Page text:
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U.S. Diplomat Who Texted It Was ‘Crazy’ for Trump to Withhold Aid to Ukraine Scheduled to Testify


Democrats in the House of Representatives on Wednesday requested top U.S. diplomat to Ukraine William “Bill” Taylor appear before the Intel, Oversight, and Foreign Affairs committees to be deposed in connection with Congress’ impeachment inquiry into President Donald Trump.

“On October 4, 2019, we wrote to request your appearance at a deposition on October 15, 2019, pursuant to the House of Representatives’ impeachment inquiry,” the letter from committee chairmen said [ensuing emphasis in original]. “We hereby write to adjourn the date and time of your deposition to Tuesday, October 22, 2019, at 9:30 a.m. at the Capitol, HVC-304.

The senior diplomat was thrust into the center of the Ukraine scandal earlier this month when former U.S. special envoy to Ukraine Kurt Volker released text messages between several diplomats regarding the Trump administration’s decision to withhold congressionally-approved military aid to Ukraine.

The July 2019 discussion revealed that Taylor was unequivocally under the impression President Trump was intentionally withholding the funds intended for Ukraine in order to compel their assistance in furthering his political goals by digging up dirt on the political rival Joe Biden and his son Hunter Biden.

“As I said on the phone, I think it’s crazy to withhold security assistance for help with a political campaign,” Taylor texted to a group of U.S. diplomats.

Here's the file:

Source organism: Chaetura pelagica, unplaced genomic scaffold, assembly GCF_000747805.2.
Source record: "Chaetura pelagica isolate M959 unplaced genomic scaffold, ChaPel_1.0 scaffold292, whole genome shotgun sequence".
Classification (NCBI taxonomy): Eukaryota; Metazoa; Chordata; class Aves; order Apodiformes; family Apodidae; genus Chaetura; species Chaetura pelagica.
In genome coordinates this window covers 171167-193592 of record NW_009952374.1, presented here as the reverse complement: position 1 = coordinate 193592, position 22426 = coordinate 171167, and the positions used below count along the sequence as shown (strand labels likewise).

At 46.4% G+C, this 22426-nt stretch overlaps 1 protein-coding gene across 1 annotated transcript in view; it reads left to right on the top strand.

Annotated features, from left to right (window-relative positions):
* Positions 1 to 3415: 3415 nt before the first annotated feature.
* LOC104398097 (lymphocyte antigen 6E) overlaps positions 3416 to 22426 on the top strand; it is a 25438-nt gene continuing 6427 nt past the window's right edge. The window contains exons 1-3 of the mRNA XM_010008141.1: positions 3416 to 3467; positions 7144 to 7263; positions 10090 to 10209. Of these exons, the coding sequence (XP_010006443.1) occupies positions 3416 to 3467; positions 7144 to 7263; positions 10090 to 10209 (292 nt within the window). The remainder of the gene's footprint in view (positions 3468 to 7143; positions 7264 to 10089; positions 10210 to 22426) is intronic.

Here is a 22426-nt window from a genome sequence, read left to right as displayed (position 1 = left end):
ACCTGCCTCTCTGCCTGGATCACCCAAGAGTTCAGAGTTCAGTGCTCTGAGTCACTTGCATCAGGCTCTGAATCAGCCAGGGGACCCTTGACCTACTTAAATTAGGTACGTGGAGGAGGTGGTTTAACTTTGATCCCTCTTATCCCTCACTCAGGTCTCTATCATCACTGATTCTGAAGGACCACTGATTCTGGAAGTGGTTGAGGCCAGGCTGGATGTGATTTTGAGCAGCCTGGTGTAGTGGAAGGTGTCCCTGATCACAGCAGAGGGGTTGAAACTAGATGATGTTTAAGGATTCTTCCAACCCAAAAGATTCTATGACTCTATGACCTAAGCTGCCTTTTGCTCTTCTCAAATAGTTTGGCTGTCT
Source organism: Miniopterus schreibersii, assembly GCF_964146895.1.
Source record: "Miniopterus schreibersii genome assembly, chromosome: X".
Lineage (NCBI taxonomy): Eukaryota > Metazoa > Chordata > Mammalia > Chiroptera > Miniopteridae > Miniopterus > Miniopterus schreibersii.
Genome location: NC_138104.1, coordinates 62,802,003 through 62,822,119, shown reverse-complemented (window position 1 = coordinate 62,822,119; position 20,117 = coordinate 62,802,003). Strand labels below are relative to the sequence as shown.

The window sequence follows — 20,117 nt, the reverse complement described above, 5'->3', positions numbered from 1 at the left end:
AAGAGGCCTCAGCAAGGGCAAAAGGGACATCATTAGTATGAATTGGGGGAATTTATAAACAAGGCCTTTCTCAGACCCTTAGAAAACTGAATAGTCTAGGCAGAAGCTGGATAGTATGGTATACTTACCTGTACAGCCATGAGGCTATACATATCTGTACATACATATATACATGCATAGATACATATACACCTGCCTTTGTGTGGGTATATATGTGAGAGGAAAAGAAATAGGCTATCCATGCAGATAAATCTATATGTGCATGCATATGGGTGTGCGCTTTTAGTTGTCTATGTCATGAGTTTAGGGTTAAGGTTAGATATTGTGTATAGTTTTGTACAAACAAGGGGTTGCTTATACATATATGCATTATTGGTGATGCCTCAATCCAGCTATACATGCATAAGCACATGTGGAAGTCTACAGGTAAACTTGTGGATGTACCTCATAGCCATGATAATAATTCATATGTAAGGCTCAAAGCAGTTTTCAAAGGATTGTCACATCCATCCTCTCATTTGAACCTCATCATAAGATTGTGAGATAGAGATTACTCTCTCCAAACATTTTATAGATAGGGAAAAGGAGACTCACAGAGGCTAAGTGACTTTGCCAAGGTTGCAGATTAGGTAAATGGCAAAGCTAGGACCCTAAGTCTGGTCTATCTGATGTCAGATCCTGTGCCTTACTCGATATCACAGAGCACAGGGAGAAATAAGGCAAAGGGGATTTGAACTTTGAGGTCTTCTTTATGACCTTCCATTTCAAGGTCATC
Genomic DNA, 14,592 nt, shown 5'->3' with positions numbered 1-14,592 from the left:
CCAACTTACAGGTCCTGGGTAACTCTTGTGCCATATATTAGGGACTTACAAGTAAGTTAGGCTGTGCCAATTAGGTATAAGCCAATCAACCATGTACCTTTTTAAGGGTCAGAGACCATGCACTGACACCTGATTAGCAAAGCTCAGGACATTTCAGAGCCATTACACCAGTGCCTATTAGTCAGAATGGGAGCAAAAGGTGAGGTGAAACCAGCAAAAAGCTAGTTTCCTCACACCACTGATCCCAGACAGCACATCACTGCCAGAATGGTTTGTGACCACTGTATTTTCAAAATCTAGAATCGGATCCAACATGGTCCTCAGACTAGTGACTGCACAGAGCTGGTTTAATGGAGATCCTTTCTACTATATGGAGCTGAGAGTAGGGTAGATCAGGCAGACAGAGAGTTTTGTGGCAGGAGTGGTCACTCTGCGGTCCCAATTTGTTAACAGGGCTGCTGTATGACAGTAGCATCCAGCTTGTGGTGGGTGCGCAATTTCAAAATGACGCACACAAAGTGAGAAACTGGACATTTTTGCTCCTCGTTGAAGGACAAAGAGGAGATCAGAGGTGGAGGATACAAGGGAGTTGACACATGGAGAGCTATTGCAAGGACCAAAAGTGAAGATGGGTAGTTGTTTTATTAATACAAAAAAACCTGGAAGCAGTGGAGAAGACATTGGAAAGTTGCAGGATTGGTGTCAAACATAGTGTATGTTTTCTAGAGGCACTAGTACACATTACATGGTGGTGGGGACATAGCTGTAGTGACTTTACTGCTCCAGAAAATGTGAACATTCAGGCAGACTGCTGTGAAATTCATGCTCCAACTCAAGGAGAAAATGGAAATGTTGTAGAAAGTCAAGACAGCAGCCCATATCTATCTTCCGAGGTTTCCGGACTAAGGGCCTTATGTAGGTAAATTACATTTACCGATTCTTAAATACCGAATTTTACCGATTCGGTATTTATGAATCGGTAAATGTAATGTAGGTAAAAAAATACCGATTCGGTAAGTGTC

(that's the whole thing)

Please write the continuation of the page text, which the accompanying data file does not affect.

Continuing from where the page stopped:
Those concerns were initially downplayed by U.S. Ambassador to the European Union Gordon Sondland, a hotel owner who donated more than $1 million to Trump’s inaugural committee. He responded that Trump had been “crystal clear: no quid pro quo’s of any kind.” However, Sondland has since admitted that his response was dictated by the president and may not have been truthful.

If he appears for the scheduled deposition, Taylor will join a growing bloc of State Department employees who have defied requests from the White House not to testify before Congress. George Kent, the deputy assistant secretary of state in charge of Ukraine policy, on Tuesday testified that he was directed to “lay low” after telling his superiors he was alarmed by Rudy Giuliani’s efforts to pressure the Ukrainian government into launching an investigation of the Bidens.

[image via CCTV-America screengrab]

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Jerry Lambe is a journalist at Law&Crime. He is a graduate of Georgetown University and New York Law School and previously worked in financial securities compliance and Civil Rights employment law.